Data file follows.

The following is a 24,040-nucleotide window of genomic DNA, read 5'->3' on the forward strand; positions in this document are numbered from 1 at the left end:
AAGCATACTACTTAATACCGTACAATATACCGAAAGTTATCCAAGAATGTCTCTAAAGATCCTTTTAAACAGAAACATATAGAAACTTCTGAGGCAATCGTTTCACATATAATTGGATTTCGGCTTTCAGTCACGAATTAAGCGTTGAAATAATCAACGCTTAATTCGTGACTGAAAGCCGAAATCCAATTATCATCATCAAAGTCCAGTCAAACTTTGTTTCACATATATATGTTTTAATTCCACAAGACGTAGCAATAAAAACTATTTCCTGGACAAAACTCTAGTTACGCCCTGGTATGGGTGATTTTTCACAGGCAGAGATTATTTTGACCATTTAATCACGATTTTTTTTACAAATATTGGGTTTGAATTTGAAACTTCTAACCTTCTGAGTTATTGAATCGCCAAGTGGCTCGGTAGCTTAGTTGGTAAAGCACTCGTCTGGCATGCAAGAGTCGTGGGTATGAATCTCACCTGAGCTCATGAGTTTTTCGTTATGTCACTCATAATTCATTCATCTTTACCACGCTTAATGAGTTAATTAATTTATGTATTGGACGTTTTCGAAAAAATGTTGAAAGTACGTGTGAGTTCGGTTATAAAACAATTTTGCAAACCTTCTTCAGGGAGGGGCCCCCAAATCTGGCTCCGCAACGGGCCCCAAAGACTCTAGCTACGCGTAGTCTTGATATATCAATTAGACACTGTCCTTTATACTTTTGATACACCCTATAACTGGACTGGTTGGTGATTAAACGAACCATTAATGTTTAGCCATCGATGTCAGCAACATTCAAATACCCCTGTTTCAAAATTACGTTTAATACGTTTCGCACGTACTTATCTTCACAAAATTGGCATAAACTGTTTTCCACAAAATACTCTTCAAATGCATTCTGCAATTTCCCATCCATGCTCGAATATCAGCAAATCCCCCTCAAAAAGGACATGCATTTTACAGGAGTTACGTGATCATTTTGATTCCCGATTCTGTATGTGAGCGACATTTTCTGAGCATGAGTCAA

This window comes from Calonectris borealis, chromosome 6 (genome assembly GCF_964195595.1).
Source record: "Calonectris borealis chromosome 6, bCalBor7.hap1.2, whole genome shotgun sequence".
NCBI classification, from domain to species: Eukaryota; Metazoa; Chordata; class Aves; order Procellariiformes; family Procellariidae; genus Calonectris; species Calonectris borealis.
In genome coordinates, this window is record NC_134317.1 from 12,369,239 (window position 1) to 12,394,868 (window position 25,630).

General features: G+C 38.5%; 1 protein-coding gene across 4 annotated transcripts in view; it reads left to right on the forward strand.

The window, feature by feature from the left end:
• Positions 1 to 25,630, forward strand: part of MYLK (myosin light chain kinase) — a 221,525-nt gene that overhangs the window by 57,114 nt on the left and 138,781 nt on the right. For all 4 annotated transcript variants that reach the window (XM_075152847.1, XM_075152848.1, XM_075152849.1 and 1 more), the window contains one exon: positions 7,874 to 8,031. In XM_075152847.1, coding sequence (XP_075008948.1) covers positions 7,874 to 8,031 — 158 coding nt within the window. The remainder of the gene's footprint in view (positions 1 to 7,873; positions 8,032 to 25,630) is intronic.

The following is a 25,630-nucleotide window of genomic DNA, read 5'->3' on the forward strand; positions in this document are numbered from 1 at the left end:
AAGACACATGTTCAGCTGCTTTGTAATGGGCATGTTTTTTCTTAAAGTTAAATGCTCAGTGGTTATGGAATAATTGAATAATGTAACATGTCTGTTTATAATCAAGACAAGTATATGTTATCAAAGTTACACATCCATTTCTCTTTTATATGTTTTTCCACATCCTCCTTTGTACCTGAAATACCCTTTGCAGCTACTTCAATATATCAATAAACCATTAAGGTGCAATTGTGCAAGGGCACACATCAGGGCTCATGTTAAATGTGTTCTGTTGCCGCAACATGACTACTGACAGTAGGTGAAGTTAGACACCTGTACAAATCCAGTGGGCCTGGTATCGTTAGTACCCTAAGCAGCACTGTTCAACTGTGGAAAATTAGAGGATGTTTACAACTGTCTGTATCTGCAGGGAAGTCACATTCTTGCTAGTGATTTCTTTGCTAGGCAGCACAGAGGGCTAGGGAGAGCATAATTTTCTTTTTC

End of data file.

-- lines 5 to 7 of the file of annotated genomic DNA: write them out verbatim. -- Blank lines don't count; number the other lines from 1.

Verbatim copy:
NCBI classification, from domain to species: Eukaryota; Metazoa; Chordata; class Aves; order Procellariiformes; family Procellariidae; genus Calonectris; species Calonectris borealis.
In genome coordinates, this window is record NC_134317.1 from 12,369,239 (window position 1) to 12,394,868 (window position 25,630).

General features: G+C 38.5%; 1 protein-coding gene across 4 annotated transcripts in view; it reads left to right on the forward strand.